After a year of great loss, walking in cemeteries can be strangely uplifting

Walking fatigue is everywhere. It is the idea of it, rather than the actual one-foot-in-front-of-another business. Much as I have enjoyed watching my usual route behind the dump and along the cycle path evolve from frozen to liquid mud, spotting the first nitrous oxide cartridges of the year blooming in the undergrowth, I am officially mad with boredom. It has been six months since the exhilarating time someone set fire to a sofa along this route and my sluggish synapses need stimulation.

So, now I walk to the cemetery. A brutal (and very funny) slur last month by the Canadian writer Monica Heisey – on the “joyless trudge” that is the British walk – highlighted walking to the cemetery as an egregious example of our national brand of self-denial as leisure activity. On behalf of graveyard trudgers nationwide, I must defend the cemetery walk.

Many of ours are beautiful and surprising; touchingly alive. Probe and people reveal their favourites. London’s “magnificent seven”, including star-studded Highgate and Kensal Green, get most votes, but others are spectacular, from Whitby to Arnos Vale in Bristol, or Bunhill Fields in Islington, where I used to spend office lunch breaks, sharing meal-deal crusts with the squirrels between William Blake and George Fox.

My local is 10 hectares (24 acres) of lovingly maintained wilderness in the heart of York. It is home to birds, bees and butterflies, with an orchard of fruit trees, grass and briars left long, and trees big enough that I can spend 20 happy minutes failing to spot a noisy woodpecker. Sandwiched between a playground and allotments, here death is in the midst of, and sustaining, life.

But it is a cemetery: you can’t help but focus on the death bit. The complacency-piercing field of tiny stones for babies and children at the entrance makes sure of that. You can, if you wish, follow an “Accidental deaths – Victorian” trail, a litany of grisly passings straight out of Edward Gorey’s The Gashlycrumb Tinies, or track the pale, neat stones commemorating boys lost in Flanders (many bear fresh flowers, left by goodness knows who).

I am drawn to the graves that speak to a personality: covered with multicoloured crocheted flowers, surrounded by bird feeders, guarded by gnomes or wind chimes. There is a surprising amount of grave tinsel and baubles. I like it – the idea of sharing a celebration with the dead is comforting and quite un-British.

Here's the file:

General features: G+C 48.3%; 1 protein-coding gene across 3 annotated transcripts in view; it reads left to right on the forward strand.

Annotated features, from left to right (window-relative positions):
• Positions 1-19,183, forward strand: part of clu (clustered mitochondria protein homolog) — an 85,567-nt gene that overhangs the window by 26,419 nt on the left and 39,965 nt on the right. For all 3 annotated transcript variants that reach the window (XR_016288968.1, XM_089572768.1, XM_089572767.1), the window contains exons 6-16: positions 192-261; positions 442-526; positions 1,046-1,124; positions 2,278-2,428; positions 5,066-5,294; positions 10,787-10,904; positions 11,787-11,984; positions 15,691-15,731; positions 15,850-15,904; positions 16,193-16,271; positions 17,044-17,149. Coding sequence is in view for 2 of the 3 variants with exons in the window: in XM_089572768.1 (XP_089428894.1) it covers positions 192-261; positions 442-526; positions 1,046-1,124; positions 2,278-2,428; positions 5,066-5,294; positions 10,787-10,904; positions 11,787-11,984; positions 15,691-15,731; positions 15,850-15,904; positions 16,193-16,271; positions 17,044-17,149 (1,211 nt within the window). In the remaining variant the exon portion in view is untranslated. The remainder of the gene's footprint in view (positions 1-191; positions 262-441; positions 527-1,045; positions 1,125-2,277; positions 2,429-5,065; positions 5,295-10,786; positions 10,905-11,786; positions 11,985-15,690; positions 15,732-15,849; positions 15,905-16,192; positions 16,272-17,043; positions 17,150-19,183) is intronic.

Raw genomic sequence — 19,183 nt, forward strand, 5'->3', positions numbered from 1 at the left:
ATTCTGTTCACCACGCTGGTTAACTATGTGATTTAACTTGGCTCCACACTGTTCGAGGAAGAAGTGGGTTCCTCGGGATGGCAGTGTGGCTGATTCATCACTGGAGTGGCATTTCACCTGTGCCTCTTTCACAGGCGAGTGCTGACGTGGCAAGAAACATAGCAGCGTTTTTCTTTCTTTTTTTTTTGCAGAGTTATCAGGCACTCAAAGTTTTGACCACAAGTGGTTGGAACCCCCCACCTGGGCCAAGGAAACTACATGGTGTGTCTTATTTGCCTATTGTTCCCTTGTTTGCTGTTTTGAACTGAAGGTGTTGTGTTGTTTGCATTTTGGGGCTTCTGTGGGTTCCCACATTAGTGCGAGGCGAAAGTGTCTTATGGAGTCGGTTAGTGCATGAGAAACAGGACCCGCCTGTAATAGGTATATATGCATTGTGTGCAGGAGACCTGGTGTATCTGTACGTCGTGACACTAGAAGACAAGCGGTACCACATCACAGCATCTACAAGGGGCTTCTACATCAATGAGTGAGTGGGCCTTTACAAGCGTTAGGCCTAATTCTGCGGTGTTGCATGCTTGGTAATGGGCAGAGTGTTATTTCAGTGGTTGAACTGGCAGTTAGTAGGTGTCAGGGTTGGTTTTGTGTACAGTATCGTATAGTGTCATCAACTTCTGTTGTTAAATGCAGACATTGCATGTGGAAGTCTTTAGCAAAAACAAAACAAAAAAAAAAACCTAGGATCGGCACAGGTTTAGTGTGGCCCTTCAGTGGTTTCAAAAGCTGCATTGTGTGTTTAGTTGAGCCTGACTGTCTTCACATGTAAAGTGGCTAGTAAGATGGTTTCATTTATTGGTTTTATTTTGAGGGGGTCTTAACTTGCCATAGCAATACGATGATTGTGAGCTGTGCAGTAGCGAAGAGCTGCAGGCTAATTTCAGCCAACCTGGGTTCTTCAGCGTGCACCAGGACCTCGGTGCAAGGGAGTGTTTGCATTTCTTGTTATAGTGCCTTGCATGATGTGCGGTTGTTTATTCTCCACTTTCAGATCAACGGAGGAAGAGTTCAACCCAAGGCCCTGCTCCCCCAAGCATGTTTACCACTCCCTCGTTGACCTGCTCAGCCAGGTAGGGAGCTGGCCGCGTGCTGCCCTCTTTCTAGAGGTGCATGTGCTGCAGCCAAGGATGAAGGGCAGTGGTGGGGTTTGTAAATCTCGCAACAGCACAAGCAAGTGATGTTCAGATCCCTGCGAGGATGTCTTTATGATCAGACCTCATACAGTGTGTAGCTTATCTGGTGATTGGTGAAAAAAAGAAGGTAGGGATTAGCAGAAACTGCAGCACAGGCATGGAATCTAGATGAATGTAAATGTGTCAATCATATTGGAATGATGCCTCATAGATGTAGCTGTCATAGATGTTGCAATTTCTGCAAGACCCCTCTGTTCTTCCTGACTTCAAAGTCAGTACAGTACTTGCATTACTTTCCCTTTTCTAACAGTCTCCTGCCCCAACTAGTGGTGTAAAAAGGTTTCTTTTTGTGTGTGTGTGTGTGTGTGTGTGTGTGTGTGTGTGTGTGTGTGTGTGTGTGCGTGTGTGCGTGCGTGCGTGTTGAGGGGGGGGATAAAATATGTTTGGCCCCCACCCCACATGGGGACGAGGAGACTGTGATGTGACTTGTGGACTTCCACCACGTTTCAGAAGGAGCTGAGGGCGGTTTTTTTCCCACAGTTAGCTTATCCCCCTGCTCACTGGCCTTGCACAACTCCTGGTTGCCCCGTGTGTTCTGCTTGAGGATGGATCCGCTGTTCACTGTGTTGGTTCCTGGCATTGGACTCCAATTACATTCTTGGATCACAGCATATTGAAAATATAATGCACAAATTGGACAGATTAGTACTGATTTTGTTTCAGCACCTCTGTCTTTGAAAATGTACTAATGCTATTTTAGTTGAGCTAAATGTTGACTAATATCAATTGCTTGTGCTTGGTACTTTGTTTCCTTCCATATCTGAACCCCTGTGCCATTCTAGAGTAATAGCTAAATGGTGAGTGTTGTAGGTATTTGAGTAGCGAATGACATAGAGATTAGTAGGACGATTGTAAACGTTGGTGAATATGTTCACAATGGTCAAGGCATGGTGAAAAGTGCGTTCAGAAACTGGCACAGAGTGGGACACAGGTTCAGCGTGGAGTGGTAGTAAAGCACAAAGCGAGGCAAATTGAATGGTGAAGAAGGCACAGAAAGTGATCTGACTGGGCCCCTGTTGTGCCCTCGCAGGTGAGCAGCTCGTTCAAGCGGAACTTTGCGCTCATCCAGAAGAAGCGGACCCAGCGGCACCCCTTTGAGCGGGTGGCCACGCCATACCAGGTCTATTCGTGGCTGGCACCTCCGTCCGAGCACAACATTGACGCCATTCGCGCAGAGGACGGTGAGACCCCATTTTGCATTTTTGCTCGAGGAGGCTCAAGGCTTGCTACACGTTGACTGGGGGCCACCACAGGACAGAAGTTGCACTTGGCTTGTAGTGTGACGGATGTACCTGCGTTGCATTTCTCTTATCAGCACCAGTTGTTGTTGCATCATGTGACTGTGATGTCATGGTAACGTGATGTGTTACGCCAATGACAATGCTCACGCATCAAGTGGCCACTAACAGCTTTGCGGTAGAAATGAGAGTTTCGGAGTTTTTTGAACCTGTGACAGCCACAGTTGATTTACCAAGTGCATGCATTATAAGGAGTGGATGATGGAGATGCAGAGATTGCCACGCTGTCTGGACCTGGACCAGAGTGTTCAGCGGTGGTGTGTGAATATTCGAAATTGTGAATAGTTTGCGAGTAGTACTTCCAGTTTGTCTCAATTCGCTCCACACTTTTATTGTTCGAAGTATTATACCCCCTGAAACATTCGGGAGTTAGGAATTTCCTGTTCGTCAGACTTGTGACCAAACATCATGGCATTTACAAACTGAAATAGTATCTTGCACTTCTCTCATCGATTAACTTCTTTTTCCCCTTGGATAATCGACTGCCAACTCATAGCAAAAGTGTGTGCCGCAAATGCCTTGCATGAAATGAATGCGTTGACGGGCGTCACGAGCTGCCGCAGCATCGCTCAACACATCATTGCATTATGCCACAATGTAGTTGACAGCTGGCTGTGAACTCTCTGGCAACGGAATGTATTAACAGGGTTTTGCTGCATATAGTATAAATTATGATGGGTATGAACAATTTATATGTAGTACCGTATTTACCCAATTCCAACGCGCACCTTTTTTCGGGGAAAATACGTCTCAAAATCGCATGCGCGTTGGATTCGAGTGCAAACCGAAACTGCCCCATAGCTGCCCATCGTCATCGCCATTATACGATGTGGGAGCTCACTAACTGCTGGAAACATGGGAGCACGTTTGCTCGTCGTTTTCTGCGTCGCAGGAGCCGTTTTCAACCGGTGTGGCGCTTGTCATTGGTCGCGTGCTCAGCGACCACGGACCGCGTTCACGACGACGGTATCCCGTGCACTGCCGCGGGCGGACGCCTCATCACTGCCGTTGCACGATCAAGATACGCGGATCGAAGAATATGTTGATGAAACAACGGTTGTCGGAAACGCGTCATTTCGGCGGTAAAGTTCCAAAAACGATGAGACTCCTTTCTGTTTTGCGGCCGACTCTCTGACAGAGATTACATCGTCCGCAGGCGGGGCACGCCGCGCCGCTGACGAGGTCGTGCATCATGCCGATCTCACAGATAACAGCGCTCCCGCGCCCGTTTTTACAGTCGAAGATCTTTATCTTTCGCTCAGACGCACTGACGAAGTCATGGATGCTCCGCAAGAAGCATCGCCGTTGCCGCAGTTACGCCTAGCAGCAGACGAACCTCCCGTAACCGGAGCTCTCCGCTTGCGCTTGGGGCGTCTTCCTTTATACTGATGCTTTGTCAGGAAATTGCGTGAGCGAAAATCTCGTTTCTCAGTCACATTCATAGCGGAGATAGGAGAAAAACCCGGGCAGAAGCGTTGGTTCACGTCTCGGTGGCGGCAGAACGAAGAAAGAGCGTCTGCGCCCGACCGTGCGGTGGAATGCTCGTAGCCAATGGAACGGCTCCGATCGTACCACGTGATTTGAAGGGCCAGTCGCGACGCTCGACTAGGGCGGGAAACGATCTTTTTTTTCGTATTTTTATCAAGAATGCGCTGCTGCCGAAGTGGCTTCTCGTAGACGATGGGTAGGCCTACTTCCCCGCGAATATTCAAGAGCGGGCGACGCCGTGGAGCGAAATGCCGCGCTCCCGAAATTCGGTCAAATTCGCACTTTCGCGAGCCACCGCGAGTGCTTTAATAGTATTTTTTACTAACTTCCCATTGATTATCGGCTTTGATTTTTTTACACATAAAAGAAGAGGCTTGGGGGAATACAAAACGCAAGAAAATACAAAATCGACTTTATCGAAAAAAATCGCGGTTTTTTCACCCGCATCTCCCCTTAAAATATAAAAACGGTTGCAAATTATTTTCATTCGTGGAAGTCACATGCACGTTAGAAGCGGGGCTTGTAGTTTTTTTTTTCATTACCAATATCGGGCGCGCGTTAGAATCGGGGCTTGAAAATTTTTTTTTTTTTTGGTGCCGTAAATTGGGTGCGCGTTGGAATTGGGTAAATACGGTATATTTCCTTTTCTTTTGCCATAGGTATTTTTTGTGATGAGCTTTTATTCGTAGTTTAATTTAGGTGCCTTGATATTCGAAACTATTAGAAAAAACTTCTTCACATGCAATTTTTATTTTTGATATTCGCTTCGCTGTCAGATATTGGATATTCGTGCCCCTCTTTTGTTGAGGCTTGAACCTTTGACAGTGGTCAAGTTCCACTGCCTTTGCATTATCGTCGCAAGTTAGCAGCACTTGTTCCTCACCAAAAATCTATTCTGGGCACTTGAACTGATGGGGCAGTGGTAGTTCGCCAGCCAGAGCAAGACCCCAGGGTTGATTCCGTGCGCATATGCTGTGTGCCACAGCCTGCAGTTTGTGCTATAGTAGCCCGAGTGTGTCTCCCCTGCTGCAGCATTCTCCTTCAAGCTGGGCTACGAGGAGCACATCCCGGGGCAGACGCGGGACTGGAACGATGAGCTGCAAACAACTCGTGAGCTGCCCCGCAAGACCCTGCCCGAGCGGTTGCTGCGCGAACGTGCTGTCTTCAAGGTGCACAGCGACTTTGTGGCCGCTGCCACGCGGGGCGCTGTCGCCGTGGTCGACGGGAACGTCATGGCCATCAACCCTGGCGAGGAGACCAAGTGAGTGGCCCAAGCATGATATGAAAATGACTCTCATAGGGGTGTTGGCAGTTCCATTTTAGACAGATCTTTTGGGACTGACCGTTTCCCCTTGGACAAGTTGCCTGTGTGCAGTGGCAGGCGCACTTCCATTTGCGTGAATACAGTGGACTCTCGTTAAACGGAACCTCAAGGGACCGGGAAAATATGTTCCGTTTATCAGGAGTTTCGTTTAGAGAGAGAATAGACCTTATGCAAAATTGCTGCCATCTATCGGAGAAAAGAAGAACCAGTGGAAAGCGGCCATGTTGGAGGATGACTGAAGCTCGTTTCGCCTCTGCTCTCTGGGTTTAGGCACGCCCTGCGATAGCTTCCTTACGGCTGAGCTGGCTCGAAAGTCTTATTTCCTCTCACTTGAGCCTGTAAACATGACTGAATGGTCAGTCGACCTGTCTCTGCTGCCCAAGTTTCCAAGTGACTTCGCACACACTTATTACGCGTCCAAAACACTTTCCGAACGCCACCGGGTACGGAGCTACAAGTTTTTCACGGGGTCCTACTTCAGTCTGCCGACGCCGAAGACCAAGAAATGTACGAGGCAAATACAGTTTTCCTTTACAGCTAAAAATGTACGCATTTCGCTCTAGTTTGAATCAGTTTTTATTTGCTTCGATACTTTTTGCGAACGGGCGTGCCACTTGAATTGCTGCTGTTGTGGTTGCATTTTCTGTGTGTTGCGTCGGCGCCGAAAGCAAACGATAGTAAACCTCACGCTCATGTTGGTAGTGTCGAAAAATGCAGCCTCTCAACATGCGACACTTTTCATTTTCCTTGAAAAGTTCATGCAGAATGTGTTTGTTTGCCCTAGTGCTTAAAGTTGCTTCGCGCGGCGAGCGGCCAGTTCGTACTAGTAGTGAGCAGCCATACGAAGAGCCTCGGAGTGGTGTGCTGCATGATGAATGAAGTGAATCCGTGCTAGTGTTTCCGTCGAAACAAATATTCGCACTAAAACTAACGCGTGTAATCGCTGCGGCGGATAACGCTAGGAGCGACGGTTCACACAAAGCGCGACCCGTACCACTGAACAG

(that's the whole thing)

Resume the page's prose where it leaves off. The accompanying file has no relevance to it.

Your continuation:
My mum is buried here. I never know what to do when I reach her grave: first, congratulate myself on finding it – it is only this year I have worked out which granite monument to a local alderman marks the right turning. But then what? I usually give her headstone an embarrassed pat and look around at her neighbours. There is a new arrival in this quiet, green corner: a boy from my son’s school, unthinkably dead at 17, his fresh grave a mountain of spring flowers, pain expressed in beauty.

This has been a terrible time for death: the sheer amount of it, but also in the curtailed, frustrated and forbidden rituals and habits that give fresh grief its rhythms. Writing of her father’s death last summer, Chimamanda Ngozi Adichie said that, among Igbo people in Nigeria, “an almost existential fear is to be deprived of a proper funeral”. In the past year, hundreds of thousands have lived that fear. I read recently the claim that there is no defining image of the pandemic, but, for me, there is: it is anonymous men in PPE burying 13-year-old Ismail Mohamed Abdulwahab without his family.

Not everyone needs a place to remember their dead, but the need to give loss a shape and to experience it physically and collectively is universal. Researchers are starting to explore how death lived through a video link to a crematorium, or sitting Shiva online, is affecting us: not well, unsurprisingly.

Modern Britain is uneasy with grief. When even our stilted rites (good suits and graveside awkwardness, strong tea and sandwiches) are taken away, what is left?

Maybe that is why we are turning to cemeteries on our constitutionals. The Victorians, who built most of them, wove death into life quite naturally; something in their assurance of a durable community of the living and the dead offers real comfort.

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